The whole ME versus CFS label debate is mostly a distraction. It would improve community and government understanding if we got rid of any label that includes the word "fatigue", and that might have a follow-on effect on funding and abuse of patients, but I can't be sure about that. If we change the labels then those pushing for psychogenic explanations will just change their definitions. It cannot be fought that way. Indeed they love new labels. Just look at the forthcoming Diagnostic and Statistical Manual of Mental Disorders-V (DSM-V) and their fascination with the word "functional". "Functional" is the psychiatric code for crazy.

We need larger, better funded, multicenter studies that can do different kinds of analyses and subgroup patients properly. We are now seeing the formation of research networks that connect research in many countries. We are seeing the rise of systems biology that will cluster biomarkers into subgroups for study. These are all good.


"Functional" is the psychiatric code for crazy.

No, it is the neurological code for- I don't know, I can't admit that I don't know, because if I don't know what is wrong with half of my patients what kind of a physician am I? So, I better find a place to TURF them (a term from the house of God), and psychiatry seems an ideal place. (It's really great that those ***are ready to have in their manual a diagnosis that only based on my inability to know what the heck is wrong with my patient)

This is the way it is defined by the experts in the field- "These are genuine (neurological) symptoms which relate to a problem in nervous system functioning rather than disease. "


In fact, by the same logic Diabetes causes genuine symptoms which are related to problems in the functioning of the pancreas, not a real disease.

So, should it also be included in the DSM-5?
The point is that those decisions (like many other human decisions) are not driven by logic or science but by emotions and irrational behavior. Therefore I am doubtful that logic and science will fully correct them.
Hi Don Quichotte, I am aware of several meanings in the medical literature of "functional". There is a push in psychosomatic circles, including from Wessely, to use "functional" as a description for presumed psychiatric conditions. This has been going on for a long time. He wrote a paper on it recently.

I am currently researching this and may have more to say next year. One of the issues I will be raising is the deliberate use of words that have multiple meanings, it is far too easy to change the implication of things in doing this. A sentence like "CFS is a psychiatric disorder." can be "true", false or a nonsense question depending on what is meant. Its a highly deceptive statement. By using "functional" the statements about psychosomatic presumptions can appear to be related to neurological issues for example.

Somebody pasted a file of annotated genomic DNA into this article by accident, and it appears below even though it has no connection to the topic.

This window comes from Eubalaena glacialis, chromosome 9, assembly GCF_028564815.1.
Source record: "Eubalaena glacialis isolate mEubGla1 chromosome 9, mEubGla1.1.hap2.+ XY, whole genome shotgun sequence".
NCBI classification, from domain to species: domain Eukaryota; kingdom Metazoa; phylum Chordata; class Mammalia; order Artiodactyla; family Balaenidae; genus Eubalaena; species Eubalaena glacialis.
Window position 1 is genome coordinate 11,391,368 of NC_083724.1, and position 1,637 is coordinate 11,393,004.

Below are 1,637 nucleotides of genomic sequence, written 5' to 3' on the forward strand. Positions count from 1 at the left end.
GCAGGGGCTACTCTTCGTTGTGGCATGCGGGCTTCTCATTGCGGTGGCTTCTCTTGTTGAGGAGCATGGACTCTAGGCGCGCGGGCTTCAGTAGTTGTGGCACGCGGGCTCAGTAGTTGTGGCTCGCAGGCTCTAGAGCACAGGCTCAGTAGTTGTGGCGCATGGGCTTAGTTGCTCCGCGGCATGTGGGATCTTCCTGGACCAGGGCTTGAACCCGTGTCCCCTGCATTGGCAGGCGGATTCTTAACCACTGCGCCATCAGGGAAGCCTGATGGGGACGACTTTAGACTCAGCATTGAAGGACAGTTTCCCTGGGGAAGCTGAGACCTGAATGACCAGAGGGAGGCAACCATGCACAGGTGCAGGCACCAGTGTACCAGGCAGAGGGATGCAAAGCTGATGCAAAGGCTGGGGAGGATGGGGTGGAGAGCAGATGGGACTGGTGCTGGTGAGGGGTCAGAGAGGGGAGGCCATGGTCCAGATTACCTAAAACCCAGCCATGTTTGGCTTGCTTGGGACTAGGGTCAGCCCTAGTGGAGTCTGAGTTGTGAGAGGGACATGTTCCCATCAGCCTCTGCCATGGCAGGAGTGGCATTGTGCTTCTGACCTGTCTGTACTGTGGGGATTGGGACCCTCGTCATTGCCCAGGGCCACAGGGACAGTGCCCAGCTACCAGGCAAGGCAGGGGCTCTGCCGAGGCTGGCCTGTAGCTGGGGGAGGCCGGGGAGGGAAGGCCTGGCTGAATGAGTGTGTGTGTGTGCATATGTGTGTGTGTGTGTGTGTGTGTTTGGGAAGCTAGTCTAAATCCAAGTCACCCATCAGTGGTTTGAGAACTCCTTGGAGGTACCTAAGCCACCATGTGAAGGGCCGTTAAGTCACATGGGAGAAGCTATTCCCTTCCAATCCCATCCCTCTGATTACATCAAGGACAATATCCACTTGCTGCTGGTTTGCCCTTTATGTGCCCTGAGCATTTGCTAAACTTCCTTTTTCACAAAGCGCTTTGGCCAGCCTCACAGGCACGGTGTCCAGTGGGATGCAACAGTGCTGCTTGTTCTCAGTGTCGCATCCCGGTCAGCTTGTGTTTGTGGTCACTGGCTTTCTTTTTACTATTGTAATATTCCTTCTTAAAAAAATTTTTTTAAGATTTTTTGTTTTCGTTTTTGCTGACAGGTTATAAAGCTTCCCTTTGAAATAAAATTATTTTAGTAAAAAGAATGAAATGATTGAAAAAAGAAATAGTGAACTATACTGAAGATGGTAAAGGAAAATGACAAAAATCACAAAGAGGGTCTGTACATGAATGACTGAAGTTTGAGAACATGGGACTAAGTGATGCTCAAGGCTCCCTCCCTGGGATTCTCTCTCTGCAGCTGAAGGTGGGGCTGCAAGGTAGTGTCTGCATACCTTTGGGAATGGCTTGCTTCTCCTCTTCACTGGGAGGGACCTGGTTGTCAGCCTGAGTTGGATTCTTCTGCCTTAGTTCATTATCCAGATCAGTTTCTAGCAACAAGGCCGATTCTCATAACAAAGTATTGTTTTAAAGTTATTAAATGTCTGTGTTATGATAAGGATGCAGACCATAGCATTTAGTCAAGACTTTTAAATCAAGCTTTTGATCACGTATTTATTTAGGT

Neurologists vascilate on their use of the term from my reading. The word is too ambiguous.

When I use the word "functional" in normal usage, I mean pertaining to operation, how it works: that is, how it functions. So saying something is a functional problem, from my normal usage, is saying its not working right. Such a statement does not directly imply a structural problem. Indeed the system in question could be structurally intact and still not working right if it is not being properly regulated or is being influenced by a pathogen using mimicry, for example. This just means the real problem is elsewhere.

I still think that CFS is the most over-used and deceptive term involved in this, especially if its confused with chronic fatigue.

I do agree that logic and reason rarely reach people who have made an emotional committment. Its not them you have to convince - you probably can't anyway. Its everyone they are influencing who have not yet made an emotional committment who have to be reached. These people can still be reached through reason.

Bye, Alex
I personally " experienced " the very dysfunctional way in which (some) neurologists use functional.
(so am possibly emotional about it, as I don't fancy people risking my life for no good reason).

It is meant to be a deceptive term, but I think it eventually managed to confuse even them.

It is true that there are some psychiatrists who are happy to adopt this diagnosis as a psychiatric one, but many don't and didn't for many years.

There has been a long debate about it, since the time of Eliot Slater (it was then called " hysteria" ).

And those patients were really left in no-man's land (they had severe and even disabling neurological symptoms, but they were not physically ill, nor did they have a psychiatric condition).

I think it was indeed Wesley that found a " mine of gold" in those neglected patients, and as opposed to other psychiatrists was ready to adopt them.

I believe that his (quite unexpected) success with a very poor and badly constructed study led to his enthusiasm to continue this. He then had quite a few followers who were glad to share his success.

With time (and better studies) it became obvious that those patients have no psychiatric symptoms, but this minor issue didn't bother this group to continue with what they did.

This diagnosis is a diagnosis of exclusion in disguise.

It is made by neurologists (because the main criteria are that the patient will have neurological symptoms and that it will not fit with anything the neurologist knows), but it is a psychiatric diagnosis (even though it has no psychiatric symptoms).

This is a sort of mad hatter's tea party logic, but it seems to work surprisingly well for a significant number of seemingly intelligent people.